Monday, November 2, 2009

New banking trojan W32.Silon -msjet51.dll

If you have msjet51.dll in system32, you probably have a very dangerous banking trojan on your computer.




 



See PDF for full analysis

 Extracts.
 

Browser Penetration
When Internet Explorer runs, it loads several DLLs into its memory to
flexibly enhance its functionality. One of these DLLs is msimtf.dll (a
Microsoft-signed DLL used to record keyboard inputs), which is not a
core DLL of Internet Explorer.
The malware dropper replaces a specific GUID =>
HKEY_CLASSES_ROOT\CLSID\{50D5107A-D278-4871-8989-
F4CEAAF59CFC} which points to msimtf.dll, with msjet51.dll (under
%systemroot%\system32).


Once infected, every time the user runs Internet Explorer, msjet51.dll
is loaded into iexplore.exe. Apparently, this installation step is carried
out by the dropper, and not by the DLL itself.
The DLL file (msjet51.dll) is located in systemroot%\System32, and
has its hidden attribute turned on.
Additional File / Registry Key
W32.Silon uses the disk volume serial number to generate a machinespecific
consistent file name and a registry key name. The disk volume
serial number for a specific machine can easily be found by issuing the
vol command. Assuming that the disk volume serial number is
H1H2H3H4-H5H6H7H8, the following entries are created:
· File %Systemroot%\Temp\H1H2H3H4H5H6H7H8 - output file of the
malware. The malware writes encrypted data (stolen credentials)
into this file.
· Registry key HKCU\CLSID\{H1H2H3H4H5H6H7H8-H3H4H5H6-
H5H6H7H8-H3H4H5H6- H2H3H4H5H1H2H3H4H5H6H7H8}\n,
where the following values of n were observed:
· 0 the malware configuration
· 1 the C&C URLs
· 3,4 additional values (probably flags)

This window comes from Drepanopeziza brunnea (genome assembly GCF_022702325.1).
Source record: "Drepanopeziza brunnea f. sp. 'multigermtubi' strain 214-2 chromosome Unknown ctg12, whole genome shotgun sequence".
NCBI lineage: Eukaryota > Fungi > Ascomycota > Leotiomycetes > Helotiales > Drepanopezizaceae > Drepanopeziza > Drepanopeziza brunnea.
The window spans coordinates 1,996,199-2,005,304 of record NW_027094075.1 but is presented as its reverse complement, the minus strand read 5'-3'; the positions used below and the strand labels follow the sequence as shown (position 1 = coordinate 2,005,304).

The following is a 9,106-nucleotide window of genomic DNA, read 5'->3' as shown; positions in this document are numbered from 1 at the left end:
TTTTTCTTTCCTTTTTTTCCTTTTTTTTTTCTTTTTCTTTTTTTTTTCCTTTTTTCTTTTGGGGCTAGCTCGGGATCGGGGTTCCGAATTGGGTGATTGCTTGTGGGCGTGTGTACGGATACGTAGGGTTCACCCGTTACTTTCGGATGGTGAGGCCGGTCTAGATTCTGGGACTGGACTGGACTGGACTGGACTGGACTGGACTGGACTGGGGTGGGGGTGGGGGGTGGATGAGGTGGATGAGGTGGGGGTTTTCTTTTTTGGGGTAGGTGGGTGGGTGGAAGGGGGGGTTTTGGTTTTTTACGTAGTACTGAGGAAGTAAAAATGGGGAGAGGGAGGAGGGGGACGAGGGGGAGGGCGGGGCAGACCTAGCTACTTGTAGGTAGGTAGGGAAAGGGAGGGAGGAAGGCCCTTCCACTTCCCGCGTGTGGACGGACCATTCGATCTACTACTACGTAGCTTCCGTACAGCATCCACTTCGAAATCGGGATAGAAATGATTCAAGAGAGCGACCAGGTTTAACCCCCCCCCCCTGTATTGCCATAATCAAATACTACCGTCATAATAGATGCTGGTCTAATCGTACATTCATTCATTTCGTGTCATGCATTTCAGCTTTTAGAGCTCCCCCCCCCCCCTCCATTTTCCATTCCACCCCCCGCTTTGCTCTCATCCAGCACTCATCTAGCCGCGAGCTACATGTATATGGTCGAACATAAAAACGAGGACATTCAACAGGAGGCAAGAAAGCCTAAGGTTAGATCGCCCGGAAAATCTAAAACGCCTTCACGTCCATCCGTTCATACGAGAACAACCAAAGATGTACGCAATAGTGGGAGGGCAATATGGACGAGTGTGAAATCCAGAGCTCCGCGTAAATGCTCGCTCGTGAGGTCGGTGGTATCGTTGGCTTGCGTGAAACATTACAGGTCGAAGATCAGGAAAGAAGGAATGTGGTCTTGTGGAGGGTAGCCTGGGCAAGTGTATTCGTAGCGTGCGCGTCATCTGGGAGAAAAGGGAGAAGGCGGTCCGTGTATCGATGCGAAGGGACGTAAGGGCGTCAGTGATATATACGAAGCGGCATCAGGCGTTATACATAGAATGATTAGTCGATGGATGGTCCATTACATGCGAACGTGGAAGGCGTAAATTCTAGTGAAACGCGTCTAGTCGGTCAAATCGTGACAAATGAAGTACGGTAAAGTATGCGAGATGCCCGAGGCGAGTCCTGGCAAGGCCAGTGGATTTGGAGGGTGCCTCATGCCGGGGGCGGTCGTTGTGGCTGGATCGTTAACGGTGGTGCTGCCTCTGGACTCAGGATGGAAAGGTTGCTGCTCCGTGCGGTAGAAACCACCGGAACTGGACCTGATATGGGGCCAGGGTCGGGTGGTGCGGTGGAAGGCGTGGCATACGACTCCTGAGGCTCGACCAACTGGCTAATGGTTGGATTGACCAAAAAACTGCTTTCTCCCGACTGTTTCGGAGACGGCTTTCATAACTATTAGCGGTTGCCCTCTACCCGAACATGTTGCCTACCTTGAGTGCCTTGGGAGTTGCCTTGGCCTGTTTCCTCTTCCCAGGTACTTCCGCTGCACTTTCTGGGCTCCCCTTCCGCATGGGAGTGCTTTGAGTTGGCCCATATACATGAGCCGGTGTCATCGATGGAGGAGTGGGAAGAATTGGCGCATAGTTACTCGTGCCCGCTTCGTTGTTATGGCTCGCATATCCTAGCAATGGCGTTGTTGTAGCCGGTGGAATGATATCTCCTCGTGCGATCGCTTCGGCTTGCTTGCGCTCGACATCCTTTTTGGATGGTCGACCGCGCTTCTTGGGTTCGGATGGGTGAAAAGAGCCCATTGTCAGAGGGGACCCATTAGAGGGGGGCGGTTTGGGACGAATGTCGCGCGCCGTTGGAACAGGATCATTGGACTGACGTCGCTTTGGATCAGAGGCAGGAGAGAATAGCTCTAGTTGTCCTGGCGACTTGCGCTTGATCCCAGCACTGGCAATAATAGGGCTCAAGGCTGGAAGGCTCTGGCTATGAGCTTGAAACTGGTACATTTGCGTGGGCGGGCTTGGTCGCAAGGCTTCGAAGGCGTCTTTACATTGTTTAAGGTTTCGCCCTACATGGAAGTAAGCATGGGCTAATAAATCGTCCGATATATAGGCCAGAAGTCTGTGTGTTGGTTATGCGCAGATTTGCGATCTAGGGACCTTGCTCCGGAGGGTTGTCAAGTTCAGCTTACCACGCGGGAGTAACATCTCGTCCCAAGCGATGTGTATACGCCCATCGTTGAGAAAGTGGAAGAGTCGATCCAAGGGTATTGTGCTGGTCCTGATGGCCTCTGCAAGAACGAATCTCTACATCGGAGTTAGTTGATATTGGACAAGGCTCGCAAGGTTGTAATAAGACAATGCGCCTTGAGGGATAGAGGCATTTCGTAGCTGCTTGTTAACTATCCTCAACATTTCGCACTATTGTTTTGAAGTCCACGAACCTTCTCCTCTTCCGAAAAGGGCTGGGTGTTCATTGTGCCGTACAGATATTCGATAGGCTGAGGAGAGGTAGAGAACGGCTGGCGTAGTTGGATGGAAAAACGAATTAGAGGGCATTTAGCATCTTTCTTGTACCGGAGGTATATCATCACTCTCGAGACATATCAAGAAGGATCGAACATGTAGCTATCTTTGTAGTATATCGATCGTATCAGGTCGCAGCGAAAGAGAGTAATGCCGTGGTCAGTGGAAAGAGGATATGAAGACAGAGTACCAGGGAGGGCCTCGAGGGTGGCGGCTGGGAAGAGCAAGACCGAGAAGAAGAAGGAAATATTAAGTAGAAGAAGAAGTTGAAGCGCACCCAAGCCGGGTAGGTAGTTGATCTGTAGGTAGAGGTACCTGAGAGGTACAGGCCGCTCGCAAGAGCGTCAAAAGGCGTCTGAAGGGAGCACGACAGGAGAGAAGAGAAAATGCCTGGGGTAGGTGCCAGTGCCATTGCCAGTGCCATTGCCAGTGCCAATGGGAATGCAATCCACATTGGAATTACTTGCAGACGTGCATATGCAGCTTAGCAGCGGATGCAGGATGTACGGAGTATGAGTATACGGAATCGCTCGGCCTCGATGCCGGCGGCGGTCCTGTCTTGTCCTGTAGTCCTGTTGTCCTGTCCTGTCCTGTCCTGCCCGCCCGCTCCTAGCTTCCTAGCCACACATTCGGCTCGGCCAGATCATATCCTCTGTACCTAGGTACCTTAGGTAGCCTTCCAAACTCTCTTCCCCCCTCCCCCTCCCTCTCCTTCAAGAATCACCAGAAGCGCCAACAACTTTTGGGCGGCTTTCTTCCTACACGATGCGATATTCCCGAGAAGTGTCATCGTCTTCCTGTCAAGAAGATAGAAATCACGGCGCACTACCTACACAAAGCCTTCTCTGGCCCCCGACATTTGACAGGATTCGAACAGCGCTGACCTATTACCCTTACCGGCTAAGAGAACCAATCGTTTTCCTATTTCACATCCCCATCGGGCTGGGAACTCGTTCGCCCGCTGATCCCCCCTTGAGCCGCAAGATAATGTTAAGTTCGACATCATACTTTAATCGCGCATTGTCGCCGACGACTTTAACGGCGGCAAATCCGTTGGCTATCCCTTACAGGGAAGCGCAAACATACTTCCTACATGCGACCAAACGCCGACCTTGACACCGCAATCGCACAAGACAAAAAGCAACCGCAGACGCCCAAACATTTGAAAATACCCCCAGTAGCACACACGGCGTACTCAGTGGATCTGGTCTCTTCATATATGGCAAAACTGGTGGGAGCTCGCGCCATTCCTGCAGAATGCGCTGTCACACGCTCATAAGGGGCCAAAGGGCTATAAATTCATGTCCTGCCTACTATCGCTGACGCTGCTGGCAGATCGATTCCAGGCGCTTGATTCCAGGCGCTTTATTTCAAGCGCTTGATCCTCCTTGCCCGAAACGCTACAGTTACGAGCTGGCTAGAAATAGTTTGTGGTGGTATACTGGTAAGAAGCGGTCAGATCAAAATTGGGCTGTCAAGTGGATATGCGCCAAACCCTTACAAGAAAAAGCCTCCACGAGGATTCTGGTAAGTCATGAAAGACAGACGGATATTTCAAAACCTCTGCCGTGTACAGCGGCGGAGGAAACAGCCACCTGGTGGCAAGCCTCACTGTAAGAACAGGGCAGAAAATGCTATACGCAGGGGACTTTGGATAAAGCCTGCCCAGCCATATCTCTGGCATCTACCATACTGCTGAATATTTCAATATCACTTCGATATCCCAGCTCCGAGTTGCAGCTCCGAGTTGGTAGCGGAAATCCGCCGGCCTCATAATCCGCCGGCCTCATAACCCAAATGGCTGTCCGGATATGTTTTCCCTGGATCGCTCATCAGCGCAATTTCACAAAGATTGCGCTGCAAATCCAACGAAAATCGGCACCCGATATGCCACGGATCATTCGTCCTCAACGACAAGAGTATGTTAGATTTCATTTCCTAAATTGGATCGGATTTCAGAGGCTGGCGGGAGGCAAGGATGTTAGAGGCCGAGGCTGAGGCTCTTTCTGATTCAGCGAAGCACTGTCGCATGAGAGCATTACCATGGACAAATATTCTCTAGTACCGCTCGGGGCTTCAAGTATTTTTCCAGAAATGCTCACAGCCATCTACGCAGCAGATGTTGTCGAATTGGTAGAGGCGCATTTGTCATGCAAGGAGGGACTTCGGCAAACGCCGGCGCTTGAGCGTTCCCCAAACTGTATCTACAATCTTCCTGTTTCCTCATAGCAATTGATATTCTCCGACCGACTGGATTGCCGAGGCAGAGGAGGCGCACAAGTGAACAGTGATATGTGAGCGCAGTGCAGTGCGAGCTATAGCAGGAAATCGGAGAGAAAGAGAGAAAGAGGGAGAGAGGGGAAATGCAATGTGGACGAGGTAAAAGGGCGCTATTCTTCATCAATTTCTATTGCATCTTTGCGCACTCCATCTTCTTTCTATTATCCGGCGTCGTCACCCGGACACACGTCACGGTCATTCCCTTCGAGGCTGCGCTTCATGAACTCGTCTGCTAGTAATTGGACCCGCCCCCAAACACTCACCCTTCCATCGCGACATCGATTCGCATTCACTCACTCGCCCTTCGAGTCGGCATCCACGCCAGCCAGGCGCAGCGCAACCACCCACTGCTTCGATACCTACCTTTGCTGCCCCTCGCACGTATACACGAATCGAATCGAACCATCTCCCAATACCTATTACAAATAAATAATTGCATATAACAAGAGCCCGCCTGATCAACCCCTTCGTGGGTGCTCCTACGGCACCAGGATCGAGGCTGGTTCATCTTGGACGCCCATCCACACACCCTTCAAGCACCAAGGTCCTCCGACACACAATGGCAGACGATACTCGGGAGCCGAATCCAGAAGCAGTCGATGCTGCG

The malware then injects itself into iexplore.exe and svchost.exe.
It also removes itself from the loaded-module list of iexplore.exe, in
order to elude runtime analysis by anti-virus engines.
The malware writes its data into a hidden file under the
%systemroot%\Temp folder.
The file is encrypted by one-byte XOR with 0xFF (25510).


Configuration
As mentioned above, the registry key
HKCU\CLSID\{H1H2H3H4H5H6H7H8-H3H4H5H6-H5H6H7H8-H3H4H5H6-
H2H3H4H5H1H2H3H4H5H6H7H8} contains four values:
0 malware configuration
1 C&C URLs
3, 4 Additional values (probably flags)


W32.Silon intercepts the POST request, and writes the
login data into an encrypted file in the
%systemroot%\System32\Temp folder.


POST request which is sent to the C&C Server. The
server's URL is one of a list stored in the registry.
[D]:12.10.09 14:37:01 PM
[U]:https://www4. [REMOVED]/.com/internetBanking/RequestRouter
[R]:https://www4.[REMOVED]/.com/internetBanking/RequestRouter?requestCmdI

d=DisplayLoginPage
[>]:requestCmdId=VALIDATEID
USERID=1133123
RESPONSE_TYPE_IND=
NONCE=NoNonce
MACHINEATTR=colorDepth%3D32%7Cwidth%3D1024%7Cheight%3D768%7C
availWidth%3D1024%7CavailHeight%3D735%7Cplatform%3DWin32%7CjavaEn
abled%3DYes%7CuserAgent%3DMozilla%2F4.0+%28compatible%3B+MSIE+6.0
%3B+Windows+NT+5.1%3B+SV1%3B+.NET+CLR+2.0.50727%29
doubleclick=2
[D]:12.10.09 14:37:47 PM
[U]:https://www4. [REMOVED]/.com/internetBanking/RequestRouter
[R]:https://www4. [REMOVED]/.com/internetBanking/RequestRouter
[>]:requestCmdId=Logon
USERID=1133123
PSWD=mysecret
LOGINSESSIONID=z92VNnipxdXNNmQ_eoY0za9
RESPONSE_TYPE_IND=
doubleclick=2
USEDSINGLEACCESSCODE=null
W32.Silon Malware Analysis
11
To identify the machine which sent the POST request, W32.Silon adds
the i parameter to the request:
POST /b/i.php?i=<Machine_ID>.
The machine id contains the hostname (with x replacing
hyphens/underscores) followed by an underscore, followed by the disk
volume serial number (H1H2H3H4H5H6H7H8).

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